Outside the formal political negotiations of the Glasgow Pact, there were several complementary announcements on ending deforestation, phasing out coal, reducing methane emissions, and green shipping. All of these announcements provide the foundations required to continue increasing and enhancing ambition moving forward.
THE FUTURE OF CARBON MARKETS
After six years of ongoing negotiations, an agreement was finally reached on the rules (Article 6) relating to carbon markets, making the Paris Agreement fully operational and legitimising carbon credit trading schemes and their importance in emissions reductions.
This agreement reflects the reality that in the absence of UN agreement more 60 countries have already decided that pricing carbon is the way forward and have system in place. This is a case of the UN catching up with countries like China, New Zealand, Colombia, Korea and Australia as well as the cap and trade systems of the European Union and California. It also shows an understanding that more than half of the country signatories to the Paris Agreement will not be able to meet their pledges without trading carbon credits and that the voluntary carbon market is growing rapidly.
The rules embrace country-to-country markets, the establishment of a centralised carbon market for governments, and also explicitly consider the role of voluntary markets for corporate offsets and channelling finance to developing countries. As expected, the outcome reflects a compromise and many crucial aspects of the accounting, governance and implementation details have been referred to technical committees or deferred to COP27, but it has provided important guidance to resolve double counting and double claiming issues which had been holding back the development of carbon markets.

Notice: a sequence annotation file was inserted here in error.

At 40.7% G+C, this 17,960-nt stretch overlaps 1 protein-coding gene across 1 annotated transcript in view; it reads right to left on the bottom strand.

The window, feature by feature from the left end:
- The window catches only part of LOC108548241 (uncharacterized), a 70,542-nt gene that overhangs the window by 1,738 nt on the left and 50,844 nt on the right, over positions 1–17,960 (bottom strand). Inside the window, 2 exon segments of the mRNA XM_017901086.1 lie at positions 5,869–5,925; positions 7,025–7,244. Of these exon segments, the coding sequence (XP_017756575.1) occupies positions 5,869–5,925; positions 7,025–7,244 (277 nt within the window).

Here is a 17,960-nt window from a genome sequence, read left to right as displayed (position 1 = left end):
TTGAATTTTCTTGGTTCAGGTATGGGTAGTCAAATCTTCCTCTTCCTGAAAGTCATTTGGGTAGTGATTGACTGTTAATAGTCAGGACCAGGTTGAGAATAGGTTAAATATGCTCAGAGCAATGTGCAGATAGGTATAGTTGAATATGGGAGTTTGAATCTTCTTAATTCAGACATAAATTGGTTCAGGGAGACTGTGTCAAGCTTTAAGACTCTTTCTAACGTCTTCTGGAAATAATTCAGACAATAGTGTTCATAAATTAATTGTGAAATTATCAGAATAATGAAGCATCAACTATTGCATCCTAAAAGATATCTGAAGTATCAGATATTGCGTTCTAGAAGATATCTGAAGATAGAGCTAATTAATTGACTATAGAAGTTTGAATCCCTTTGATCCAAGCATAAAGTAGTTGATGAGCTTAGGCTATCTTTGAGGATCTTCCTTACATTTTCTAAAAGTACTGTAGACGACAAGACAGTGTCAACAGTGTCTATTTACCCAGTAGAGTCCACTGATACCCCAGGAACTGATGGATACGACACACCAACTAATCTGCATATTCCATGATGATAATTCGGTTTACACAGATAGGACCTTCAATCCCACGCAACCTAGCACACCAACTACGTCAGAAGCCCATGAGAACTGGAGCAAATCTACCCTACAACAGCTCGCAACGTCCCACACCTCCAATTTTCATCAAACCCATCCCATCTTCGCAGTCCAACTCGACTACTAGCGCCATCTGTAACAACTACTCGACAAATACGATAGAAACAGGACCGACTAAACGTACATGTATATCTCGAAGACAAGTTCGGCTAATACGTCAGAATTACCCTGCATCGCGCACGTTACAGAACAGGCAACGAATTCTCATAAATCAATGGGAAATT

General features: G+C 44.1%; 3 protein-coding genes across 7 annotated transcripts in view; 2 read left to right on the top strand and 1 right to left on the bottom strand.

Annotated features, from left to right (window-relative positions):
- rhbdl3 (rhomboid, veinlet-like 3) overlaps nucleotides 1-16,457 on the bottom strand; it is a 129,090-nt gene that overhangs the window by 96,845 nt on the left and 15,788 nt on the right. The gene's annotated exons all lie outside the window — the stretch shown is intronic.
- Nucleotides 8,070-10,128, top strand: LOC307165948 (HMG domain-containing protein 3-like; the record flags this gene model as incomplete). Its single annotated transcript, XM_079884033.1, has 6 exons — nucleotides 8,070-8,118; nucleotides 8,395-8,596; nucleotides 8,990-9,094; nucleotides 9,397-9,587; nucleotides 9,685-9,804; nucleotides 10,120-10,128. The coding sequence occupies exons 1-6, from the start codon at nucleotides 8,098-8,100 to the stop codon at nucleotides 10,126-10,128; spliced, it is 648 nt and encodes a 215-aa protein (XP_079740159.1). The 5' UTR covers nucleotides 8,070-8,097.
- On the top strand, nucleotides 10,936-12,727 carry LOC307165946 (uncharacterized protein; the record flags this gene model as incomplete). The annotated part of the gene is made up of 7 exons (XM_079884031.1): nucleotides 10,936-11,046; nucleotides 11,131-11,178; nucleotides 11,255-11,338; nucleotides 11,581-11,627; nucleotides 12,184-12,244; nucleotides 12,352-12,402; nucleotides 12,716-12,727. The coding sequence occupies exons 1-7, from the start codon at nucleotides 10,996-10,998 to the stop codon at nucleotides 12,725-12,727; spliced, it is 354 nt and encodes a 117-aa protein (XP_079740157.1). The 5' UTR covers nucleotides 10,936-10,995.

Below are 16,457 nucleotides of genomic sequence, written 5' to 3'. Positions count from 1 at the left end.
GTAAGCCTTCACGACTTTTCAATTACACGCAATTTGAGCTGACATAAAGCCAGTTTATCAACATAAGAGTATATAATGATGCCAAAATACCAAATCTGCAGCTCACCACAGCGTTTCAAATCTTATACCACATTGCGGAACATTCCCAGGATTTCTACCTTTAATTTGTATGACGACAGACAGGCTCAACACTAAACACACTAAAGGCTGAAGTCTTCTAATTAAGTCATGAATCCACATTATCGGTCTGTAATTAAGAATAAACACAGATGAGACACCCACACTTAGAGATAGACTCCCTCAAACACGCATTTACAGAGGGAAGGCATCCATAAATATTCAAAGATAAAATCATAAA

WHERE TO FROM HERE
Resolving the rules for carbon markets is expected to translate into the development of more carbon projects and drive significantly more demand for carbon credits.
Going forward these rules will continue to shape the development of the voluntary market in a number of ways:
Countries remain in control: COP leaves countries with significant discretion to determine the terms on which they want to participate in markets (domestic, bilateral, centralised international markets and voluntary markets).